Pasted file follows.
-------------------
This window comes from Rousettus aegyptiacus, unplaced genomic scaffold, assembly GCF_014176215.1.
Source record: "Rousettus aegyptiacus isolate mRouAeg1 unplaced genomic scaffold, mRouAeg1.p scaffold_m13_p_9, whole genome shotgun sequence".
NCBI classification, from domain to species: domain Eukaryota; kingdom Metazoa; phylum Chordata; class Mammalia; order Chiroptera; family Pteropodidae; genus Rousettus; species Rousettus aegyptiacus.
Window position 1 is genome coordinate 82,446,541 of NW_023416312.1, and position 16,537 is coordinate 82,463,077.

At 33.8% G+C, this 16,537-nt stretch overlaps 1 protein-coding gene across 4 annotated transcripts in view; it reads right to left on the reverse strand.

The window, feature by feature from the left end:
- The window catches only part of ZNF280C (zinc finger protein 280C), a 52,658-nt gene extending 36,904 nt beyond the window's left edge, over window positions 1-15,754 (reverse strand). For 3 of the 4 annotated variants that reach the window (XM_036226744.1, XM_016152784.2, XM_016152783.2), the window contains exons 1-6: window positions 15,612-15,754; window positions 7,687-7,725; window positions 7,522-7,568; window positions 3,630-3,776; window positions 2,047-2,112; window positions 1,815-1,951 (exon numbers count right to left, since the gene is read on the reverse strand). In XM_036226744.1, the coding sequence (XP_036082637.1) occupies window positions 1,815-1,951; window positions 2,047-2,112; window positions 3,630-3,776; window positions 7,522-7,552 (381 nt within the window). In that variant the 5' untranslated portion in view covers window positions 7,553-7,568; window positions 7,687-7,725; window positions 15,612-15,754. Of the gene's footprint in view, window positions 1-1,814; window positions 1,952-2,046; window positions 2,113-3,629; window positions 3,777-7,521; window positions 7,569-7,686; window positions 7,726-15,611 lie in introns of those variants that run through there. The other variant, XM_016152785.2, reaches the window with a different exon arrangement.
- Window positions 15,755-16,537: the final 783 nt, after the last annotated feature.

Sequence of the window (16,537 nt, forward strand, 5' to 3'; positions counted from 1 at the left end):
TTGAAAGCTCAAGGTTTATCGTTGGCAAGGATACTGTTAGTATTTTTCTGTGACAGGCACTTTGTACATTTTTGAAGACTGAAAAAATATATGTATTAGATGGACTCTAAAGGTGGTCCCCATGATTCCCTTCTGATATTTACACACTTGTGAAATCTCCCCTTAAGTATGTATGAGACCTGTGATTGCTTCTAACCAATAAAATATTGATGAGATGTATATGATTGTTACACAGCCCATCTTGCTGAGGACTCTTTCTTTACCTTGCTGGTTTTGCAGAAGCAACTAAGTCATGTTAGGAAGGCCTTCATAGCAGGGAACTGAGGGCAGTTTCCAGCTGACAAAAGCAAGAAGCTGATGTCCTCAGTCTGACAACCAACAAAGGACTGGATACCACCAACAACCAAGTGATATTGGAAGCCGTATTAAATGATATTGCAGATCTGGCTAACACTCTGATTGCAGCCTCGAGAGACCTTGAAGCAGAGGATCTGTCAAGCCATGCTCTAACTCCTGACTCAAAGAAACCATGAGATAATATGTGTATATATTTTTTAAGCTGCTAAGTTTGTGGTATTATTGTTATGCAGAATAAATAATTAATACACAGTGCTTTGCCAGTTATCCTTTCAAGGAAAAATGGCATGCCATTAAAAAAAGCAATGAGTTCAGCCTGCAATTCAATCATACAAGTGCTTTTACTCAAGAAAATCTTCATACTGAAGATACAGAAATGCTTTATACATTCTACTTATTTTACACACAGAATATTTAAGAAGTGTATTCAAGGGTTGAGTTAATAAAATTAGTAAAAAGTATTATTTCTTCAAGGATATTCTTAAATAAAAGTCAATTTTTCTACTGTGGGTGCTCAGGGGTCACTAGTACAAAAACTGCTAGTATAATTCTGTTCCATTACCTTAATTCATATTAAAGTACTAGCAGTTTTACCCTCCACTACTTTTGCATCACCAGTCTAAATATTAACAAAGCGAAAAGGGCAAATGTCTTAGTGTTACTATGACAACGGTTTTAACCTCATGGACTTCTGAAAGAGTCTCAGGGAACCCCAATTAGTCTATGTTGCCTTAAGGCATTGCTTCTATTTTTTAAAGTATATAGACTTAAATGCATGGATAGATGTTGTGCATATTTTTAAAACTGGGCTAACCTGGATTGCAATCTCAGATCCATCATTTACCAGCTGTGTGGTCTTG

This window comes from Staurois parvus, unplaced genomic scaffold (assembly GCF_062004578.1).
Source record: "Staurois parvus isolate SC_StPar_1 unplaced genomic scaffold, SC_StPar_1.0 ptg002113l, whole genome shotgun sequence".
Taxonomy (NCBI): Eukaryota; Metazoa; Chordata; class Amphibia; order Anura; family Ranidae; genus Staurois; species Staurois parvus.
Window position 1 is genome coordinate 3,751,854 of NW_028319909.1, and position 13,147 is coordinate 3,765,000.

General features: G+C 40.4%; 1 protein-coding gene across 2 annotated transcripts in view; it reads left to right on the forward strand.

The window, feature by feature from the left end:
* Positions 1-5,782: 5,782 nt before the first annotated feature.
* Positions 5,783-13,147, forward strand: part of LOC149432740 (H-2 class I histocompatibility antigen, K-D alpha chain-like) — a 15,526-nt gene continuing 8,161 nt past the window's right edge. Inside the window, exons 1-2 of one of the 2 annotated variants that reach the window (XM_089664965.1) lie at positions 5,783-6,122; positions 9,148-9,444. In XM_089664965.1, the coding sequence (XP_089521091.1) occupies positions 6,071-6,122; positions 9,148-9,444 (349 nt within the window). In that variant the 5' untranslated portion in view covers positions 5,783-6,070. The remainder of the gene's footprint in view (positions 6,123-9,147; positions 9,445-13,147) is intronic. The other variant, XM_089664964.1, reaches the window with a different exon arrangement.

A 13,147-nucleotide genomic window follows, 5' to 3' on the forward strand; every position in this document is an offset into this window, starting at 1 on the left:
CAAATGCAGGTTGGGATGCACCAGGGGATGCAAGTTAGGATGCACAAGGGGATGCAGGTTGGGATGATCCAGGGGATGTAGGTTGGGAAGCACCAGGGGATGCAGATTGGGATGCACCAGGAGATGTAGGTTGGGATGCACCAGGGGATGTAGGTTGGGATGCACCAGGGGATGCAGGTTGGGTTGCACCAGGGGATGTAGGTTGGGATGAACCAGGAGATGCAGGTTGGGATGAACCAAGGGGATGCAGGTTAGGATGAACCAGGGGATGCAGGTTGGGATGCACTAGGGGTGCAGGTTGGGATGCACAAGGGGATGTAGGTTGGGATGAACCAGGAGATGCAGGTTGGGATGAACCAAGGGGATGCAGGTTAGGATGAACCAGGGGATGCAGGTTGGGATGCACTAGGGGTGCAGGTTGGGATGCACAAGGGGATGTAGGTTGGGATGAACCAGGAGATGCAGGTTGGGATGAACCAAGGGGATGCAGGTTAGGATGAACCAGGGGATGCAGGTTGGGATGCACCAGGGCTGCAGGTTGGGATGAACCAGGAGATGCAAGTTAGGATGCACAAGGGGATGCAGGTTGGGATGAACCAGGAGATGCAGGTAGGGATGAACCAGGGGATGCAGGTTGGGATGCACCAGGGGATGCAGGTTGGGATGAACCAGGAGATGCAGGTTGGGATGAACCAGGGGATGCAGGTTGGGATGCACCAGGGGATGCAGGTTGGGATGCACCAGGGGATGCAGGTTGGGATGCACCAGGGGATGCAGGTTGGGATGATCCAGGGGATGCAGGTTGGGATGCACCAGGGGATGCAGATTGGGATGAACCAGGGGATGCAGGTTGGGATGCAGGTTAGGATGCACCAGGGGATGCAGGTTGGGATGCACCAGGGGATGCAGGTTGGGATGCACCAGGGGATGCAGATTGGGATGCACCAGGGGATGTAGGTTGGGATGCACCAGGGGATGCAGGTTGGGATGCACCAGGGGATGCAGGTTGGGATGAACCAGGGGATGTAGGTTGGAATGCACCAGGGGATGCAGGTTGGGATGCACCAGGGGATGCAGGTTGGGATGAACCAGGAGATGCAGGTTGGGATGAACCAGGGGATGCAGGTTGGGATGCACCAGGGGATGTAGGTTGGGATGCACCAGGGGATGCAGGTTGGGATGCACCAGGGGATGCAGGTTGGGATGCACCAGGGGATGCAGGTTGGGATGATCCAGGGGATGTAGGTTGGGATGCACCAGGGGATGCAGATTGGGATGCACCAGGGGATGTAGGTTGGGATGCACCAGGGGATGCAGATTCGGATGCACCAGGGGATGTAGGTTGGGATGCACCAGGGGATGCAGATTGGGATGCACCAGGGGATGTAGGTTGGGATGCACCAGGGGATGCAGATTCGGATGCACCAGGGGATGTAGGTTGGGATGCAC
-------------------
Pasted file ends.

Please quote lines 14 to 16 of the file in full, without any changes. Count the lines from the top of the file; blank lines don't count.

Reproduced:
Window position 1 is genome coordinate 3,751,854 of NW_028319909.1, and position 13,147 is coordinate 3,765,000.

General features: G+C 40.4%; 1 protein-coding gene across 2 annotated transcripts in view; it reads left to right on the forward strand.

The window, feature by feature from the left end: